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Publisher's Summary

Alan Saul is now part-human and part-machine, and our solar system isn't big enough to hold him. He craves the stars, but can't leave yet. His sister Var is trapped on Mars, on the wrong side of a rebellion, and Saul's human side won't let her die. He must leave Argus Station to stage a dangerous rescue - but mutiny is brewing onboard, as Saul's robots make his crew feel increasingly redundant. Serene Galahad will do anything to prevent Saul's escape. Earth’s ruthless dictator hides her crimes from a cowed populace as she readies new warships for pursuit. She aims to crush her enemy in a terrifying display of interstellar violence. Meanwhile, The Scourge limps back to Earth, its crew slaughtered, its mission to annihilate Saul a disaster. There are survivors, but while one seeks Galahad's death, Clay Ruger will negotiate for his life. Events build to a climax as Ruger holds humanity’s greatest prize - seeds to rebuild a dying Earth. This stolen gene-bank data will come at a price, but what will Galahad pay for humanity’s future?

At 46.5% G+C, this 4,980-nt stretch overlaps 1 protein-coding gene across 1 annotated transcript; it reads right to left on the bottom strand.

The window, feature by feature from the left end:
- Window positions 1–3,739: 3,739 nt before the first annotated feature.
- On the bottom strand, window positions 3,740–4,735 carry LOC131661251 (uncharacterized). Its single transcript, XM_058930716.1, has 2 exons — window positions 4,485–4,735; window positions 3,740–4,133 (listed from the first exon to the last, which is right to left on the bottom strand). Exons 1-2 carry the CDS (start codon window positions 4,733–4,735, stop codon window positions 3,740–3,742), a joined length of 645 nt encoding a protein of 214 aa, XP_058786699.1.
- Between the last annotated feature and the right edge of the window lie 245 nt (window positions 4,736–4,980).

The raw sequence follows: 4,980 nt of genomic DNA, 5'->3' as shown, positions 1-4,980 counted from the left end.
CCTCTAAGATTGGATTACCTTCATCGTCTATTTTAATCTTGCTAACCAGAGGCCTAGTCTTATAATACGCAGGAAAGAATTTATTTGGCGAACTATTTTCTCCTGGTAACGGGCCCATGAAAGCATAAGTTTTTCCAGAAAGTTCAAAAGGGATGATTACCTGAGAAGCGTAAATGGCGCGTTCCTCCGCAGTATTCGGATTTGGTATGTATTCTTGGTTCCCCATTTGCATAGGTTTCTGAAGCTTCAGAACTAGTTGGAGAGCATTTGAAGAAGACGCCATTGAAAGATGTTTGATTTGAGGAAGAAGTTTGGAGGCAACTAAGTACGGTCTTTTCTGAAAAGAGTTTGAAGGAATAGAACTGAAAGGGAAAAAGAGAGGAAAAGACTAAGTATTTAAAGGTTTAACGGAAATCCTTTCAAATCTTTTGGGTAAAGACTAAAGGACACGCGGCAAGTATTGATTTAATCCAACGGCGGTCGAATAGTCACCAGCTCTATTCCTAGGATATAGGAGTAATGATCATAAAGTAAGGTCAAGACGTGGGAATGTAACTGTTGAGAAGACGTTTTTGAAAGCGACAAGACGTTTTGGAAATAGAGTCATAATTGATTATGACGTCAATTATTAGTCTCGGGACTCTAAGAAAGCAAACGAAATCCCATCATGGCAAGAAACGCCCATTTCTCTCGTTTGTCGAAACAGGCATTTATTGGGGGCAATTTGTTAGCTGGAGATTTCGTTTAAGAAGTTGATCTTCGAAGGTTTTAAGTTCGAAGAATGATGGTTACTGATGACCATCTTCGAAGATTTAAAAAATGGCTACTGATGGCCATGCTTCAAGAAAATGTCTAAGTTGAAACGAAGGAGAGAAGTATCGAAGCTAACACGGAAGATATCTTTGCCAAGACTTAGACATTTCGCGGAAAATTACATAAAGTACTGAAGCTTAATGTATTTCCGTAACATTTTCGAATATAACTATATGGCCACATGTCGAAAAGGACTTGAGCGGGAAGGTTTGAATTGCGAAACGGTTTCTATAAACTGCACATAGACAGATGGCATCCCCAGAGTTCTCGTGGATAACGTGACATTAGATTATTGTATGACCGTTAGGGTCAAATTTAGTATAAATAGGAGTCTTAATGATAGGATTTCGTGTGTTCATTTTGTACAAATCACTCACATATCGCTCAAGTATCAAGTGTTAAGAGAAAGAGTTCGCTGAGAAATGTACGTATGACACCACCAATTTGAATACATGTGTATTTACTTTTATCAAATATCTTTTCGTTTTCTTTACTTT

©2014 Neal Asher (P)2014 Audible, Inc.

What listeners say about Jupiter War

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    1 out of 5 stars
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Miserable all the way through

I trudged through the series only because I purchased all three books before realizing this was a significant tonal departure from the Polity series. The characterization and writing were so poor I couldn't have cared less about the outcome of this arcless story.

Characters don't change at all, remaining the same soulless automatons throughout. Events don't change the status quo and the world is as bleak as ever. There are so many borrowed phrases and tropes I can't keep track. One character will say to another "Don't you know smoking is bad for your health?" And instead of replying cooly to this overused statement, they'll spell it out by explaining it's a really dangerous situation and I'm not afeared of nothing.

God awful and without redeeming qualities, even if I don't consider the atrocious anti-democratic politics smashing you in the head with all the grace of a mugging.

1 person found this helpful

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Exceptionally satisfying ending